This piece was written by Lea Simpson, who leads the Frontier Technologies Hub funded by DFID. For more like this, see our government innovation newsfeed.
The Frontier Technologies Hub, funded by DFID and launched in November 2016, is designed to explore the application of frontier technologies like 3D printing, drones and blockchain to the biggest challenges in international development.
Our program boasts a portfolio of over 22 pilots doing work, for real, across Africa and SE Asia. It has influenced policy, launched startups and “failed fast”. The program also won the Civil Service Award for Innovation in 2017.
We have learned a lot about implementing specific technologies, what works and ways to overcome cross-cutting, non-technical challenges on the ground.
Two years on, we’ve also learned a lot about how we might usefully challenge accepted wisdom — the well rehearsed beliefs that are taken for granted without really being questioned — and wisdom that deepens our understanding of what it means to be “frontier”.
Technology is most useful in a bundle
While one’s typical inclination is to get excited about a single, specific technology, the stars in our portfolio typically stack and bundle a few technologies to unlock progress.
In Tanzania, for instance, we are automatically surveying the condition of rural roads. This requires a bundle of satellites, drones and machine learning. Also in Tanzania, we have connected villages to water by installing Internet of Things (IoT) enabled taps with pay-as-you-go cards. This requires mobile money, IoT, solar and connectivity.
Think about the infrastructure required to turn an idea into a reality and the business model needed to sustain it. What is that stack?
There is upside in being tech-centred
We’ve all heard that “true innovation requires us to fall in love with the problem” and yes, the world is full of technology applications that are hammers looking for nails.
But the idea that innovation can only happen with a purely problem-centred point of departure is an incredibly limiting accepted wisdom.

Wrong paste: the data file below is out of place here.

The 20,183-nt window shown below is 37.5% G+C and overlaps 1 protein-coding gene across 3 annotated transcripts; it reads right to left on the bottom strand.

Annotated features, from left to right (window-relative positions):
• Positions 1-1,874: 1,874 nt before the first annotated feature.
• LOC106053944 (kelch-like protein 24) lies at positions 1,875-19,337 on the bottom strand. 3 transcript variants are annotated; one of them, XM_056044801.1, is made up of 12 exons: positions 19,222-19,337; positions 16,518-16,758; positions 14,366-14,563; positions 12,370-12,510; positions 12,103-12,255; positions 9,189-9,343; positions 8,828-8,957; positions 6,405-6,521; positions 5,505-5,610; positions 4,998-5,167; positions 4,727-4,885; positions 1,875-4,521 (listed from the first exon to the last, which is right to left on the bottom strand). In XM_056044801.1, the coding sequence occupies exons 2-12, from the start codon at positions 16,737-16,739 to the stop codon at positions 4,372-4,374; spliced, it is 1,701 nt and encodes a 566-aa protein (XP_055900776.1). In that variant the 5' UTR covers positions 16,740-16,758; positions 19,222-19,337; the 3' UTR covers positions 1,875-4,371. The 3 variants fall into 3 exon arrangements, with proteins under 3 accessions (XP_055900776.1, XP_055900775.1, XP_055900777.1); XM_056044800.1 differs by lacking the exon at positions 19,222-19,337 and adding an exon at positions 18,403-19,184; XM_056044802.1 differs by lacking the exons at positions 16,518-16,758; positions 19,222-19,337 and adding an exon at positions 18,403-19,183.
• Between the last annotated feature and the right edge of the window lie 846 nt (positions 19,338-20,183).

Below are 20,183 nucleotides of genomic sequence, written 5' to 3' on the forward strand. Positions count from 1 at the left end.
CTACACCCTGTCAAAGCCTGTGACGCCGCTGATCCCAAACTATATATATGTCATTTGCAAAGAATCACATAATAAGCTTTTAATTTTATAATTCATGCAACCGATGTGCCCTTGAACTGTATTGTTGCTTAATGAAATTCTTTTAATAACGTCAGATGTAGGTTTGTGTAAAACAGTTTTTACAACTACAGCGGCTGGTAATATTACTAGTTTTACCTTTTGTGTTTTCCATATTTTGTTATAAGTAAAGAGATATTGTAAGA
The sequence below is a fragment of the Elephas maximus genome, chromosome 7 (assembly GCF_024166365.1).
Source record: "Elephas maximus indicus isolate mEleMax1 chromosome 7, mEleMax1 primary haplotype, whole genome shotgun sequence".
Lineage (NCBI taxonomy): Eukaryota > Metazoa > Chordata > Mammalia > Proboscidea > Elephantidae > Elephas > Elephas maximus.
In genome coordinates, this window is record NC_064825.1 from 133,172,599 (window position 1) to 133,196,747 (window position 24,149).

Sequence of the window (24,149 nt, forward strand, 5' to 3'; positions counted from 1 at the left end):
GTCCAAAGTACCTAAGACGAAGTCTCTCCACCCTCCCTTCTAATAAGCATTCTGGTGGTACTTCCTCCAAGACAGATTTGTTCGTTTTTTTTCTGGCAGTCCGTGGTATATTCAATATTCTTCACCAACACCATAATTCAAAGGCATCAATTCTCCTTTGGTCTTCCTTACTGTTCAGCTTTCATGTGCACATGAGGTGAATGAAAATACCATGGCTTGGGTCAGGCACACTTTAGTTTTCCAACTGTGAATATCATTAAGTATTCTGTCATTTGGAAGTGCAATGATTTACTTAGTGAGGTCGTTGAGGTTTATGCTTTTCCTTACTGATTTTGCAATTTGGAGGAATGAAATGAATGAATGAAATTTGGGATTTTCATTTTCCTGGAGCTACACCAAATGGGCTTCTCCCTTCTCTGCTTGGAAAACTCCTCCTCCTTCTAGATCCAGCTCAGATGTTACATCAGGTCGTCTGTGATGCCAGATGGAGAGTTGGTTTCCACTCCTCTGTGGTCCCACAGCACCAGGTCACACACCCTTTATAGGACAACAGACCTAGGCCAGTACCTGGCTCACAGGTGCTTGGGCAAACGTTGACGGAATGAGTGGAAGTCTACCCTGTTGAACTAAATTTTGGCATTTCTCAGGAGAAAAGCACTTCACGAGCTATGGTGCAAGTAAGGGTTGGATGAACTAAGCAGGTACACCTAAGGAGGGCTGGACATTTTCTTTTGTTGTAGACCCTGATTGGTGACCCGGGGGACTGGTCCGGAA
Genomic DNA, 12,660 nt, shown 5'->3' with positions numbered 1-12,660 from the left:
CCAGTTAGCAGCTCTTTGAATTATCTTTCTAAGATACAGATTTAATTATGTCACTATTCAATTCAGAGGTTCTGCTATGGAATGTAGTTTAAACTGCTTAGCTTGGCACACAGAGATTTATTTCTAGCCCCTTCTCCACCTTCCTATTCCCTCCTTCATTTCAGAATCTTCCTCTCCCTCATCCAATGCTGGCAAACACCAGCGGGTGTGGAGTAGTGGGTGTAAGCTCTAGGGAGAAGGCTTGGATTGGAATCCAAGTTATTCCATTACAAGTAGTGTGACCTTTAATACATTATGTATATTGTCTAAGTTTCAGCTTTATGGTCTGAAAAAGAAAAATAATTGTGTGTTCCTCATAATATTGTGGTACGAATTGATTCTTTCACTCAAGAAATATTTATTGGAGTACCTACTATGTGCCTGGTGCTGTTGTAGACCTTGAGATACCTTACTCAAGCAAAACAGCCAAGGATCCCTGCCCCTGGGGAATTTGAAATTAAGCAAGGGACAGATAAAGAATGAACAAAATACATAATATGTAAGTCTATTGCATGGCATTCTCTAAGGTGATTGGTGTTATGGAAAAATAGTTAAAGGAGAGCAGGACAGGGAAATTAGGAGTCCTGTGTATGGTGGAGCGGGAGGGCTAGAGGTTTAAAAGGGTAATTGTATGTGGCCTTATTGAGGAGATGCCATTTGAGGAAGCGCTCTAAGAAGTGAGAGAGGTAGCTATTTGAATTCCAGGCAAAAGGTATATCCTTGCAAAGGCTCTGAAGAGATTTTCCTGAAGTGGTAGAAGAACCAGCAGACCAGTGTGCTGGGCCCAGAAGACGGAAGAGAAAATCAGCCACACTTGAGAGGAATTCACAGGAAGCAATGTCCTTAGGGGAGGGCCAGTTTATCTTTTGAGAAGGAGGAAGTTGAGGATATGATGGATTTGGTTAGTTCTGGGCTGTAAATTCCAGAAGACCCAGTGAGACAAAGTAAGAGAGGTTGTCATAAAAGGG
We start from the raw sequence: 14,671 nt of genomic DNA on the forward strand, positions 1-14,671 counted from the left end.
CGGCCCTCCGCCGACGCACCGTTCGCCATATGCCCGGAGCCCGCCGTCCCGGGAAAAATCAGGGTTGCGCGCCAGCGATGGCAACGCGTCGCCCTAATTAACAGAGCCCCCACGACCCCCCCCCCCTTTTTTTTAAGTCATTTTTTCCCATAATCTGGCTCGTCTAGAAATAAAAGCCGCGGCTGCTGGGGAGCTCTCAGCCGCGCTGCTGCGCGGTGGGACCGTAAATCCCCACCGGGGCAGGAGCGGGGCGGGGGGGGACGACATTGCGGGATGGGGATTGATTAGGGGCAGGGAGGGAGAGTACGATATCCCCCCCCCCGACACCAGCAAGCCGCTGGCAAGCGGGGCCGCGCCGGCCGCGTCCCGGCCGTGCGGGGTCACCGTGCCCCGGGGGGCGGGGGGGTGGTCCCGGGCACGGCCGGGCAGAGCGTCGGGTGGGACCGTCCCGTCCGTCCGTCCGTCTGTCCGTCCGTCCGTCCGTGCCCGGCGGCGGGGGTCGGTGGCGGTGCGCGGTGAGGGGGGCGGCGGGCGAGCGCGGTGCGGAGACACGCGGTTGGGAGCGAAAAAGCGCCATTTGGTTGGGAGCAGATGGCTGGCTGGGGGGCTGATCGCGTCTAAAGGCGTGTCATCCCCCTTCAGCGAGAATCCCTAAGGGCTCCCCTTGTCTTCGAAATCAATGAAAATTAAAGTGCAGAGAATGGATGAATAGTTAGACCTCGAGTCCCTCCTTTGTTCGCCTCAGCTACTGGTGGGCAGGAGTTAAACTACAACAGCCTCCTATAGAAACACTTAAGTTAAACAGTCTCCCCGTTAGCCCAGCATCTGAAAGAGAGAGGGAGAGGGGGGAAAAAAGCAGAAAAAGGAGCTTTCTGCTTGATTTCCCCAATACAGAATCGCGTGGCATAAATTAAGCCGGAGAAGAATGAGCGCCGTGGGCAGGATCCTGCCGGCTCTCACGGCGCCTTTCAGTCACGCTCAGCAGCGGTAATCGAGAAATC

We have found starting with technology unlocks creative thinking for teams, especially when those teams are tackling entrenched challenges.
For teams working on providing sustainable sources of clean water to communities in Africa, water purification was a well trodden path of invention, but technology unlocked the potential of other paths like desalination. Technology breaks us out of our conventional thinking.
Play with technology, at least conceptually, explore and expose yourself to as much new invention as possible and imagine ways it could result in a genuinely transformative idea. Then, make sure your idea isn’t one of those hammers looking for nails, by starting small and testing rigorously!
It’s less about “frontier tech” and more about “tech frontiers”
There is an accepted wisdom that some technologies are frontier, others are more routine. To deeply understand frontier technologies, it’s more helpful to think about the new frontiers for technologies than simply to look at the technologies themselves.
For those of us working with tech for social impact and considering what we might do to have the greatest contribution to the sector, it’s more useful to think about the next evolution of technology than the technology itself. And this evolution is happening faster and faster.
For example, using drones to do anything was considered frontier two years ago. Now, use in mapping and supply chains is relatively routine, other use cases, such as humanitarian, are still frontier. This nuance is missing if we simply consider “drones”.
Look at the system and whether logistics, local talent, policy environments and more might unlock the next stage of mega progress? That’s the “frontier”. — Lea Simpson
(Picture credit: Unsplash)